I think B9 s idea of a tea out after Christmas as something nice to look forward to is also a good one
I can understand her wanting to stay put

Humbertbear Fri 13-Dec-19 07:35:10

Have you thought about a box of useful things (or luxuries if you prefer). Tea, biscuits, shower gel, a paper back, a small plant, a shawl, chocolates. Maybe something to open with breakfast, then elevenses, lunch, tea, bedtime.

J52 Fri 13-Dec-19 08:24:32

A collection of goodies, but with a twist, each gift could have a time of day to open it. Possibly with a little message -

So early morning lovely tea in a pretty caddy ( or mug ), later shower gel, mid morning lovely family photo in frame. Etc....
The little messages would be personal from you.

That way she knows you are there with her in though and deed.

J52 Fri 13-Dec-19 08:26:26

Sorry Humbertbear I didn’t read the whole thread! In too much of a hurry.
But, great minds think alike!

J52 Fri 13-Dec-19 08:27:15

The reverse of that is ‘fools seldom differ’ 🤣

Summerstorm Fri 13-Dec-19 10:44:25

Because she wants to be in her own home on Christmas Day doesn’t necessarily mean she wants to be alone. A short visit at some point during the day I’m sure would be appreciated. A lot of my family work on Christmas Day but my dil brought my dgc along for a quick visit after breakfast and we all exchanged presents. Later that day another sil and dgd arrived unexpectedly with a lovely Christmas lunch all beautifully prepared and just had to pop in the microwave. I think it was the thoughtfulness of these family members that meant even more than the food and gifts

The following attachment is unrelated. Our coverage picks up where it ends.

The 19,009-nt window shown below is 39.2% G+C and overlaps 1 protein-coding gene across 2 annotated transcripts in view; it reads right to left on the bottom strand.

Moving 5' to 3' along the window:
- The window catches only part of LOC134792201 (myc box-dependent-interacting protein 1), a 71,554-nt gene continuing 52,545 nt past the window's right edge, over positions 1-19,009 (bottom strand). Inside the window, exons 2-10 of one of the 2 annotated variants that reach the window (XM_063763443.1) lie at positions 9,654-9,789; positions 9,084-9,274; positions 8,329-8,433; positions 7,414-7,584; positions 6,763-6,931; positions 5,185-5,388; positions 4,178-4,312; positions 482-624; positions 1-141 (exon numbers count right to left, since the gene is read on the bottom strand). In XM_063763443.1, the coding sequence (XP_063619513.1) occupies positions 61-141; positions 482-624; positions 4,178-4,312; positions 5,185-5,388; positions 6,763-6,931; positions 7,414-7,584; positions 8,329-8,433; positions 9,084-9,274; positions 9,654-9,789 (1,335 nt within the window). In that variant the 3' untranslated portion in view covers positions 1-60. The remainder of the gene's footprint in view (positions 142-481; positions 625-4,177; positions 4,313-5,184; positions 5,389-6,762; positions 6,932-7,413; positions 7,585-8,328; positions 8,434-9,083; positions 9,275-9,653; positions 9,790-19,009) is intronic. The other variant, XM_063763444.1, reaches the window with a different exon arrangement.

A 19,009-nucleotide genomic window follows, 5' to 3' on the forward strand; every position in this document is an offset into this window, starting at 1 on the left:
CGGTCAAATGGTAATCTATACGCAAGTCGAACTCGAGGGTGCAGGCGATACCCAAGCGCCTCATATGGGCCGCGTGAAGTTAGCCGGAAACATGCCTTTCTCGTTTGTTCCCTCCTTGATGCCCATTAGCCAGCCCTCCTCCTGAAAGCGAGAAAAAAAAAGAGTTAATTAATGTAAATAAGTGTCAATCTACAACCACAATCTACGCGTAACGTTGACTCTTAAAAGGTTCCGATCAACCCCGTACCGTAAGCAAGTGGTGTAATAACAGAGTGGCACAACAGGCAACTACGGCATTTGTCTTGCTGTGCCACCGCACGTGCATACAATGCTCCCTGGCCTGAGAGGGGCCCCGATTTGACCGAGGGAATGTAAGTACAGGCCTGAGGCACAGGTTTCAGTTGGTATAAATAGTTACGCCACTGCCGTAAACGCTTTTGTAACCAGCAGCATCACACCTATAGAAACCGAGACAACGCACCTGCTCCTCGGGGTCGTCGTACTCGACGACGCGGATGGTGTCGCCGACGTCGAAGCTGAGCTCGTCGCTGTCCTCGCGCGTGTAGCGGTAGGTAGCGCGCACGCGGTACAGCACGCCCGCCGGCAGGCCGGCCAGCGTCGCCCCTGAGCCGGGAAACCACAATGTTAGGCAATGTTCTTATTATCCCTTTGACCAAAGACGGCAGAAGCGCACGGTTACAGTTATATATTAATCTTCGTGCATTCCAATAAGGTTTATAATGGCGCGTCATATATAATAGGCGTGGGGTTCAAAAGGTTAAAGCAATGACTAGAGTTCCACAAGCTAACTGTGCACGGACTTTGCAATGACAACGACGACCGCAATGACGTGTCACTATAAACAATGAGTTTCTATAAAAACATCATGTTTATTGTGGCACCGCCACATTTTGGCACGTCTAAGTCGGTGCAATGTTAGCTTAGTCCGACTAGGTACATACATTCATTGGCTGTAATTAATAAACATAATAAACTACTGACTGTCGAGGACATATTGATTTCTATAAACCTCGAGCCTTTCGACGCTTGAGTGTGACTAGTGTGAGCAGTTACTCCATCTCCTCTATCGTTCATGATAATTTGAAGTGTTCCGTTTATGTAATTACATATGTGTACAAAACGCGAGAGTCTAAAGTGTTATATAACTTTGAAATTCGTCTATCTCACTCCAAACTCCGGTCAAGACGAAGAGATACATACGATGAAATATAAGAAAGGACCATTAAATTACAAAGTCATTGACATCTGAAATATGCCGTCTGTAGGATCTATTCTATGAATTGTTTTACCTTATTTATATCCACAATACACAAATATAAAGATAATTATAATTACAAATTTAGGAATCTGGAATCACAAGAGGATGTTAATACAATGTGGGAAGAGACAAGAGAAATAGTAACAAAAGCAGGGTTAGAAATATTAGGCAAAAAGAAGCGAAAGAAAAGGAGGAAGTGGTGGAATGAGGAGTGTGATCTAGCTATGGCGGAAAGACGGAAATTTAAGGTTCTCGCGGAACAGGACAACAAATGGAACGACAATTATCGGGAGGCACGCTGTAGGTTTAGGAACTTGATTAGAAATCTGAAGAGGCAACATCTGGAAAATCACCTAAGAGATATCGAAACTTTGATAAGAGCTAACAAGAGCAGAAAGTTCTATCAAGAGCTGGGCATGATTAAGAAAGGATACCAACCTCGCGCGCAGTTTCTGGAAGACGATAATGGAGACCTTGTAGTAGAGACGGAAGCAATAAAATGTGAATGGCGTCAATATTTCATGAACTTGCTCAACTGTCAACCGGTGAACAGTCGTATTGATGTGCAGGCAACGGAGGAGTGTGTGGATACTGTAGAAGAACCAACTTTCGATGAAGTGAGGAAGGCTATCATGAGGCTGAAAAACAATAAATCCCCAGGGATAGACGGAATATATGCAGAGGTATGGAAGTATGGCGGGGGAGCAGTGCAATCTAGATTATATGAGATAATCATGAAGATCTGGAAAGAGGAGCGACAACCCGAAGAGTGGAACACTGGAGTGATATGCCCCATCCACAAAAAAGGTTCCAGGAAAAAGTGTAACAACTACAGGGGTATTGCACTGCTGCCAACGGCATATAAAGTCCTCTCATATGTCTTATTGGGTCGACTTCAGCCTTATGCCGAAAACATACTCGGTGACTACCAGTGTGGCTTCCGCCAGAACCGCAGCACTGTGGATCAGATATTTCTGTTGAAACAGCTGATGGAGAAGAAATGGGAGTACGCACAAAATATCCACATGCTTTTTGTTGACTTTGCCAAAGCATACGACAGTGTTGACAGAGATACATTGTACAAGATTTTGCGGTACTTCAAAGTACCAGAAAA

jaylucy Fri 13-Dec-19 10:47:43

How about a nice food hamper with some lovely treats?
Or if you can get hold of DVDs of films that were showing when they were young? At the very least, there is A Wonderful Life, White Christmas and Holiday Inn available.

Aepgirl Fri 13-Dec-19 10:52:22

Don’t give her sweets or biscuits - just because she is elderly doesn’t mean she doesn’t want nice things. How about a cheerful cardigan, or something fancy like leather gloves - and of course a visit from you.

4allweknow Fri 13-Dec-19 11:08:07

Small package of flowers eg box of flowers on line and if funds permit what about a magazine subscription.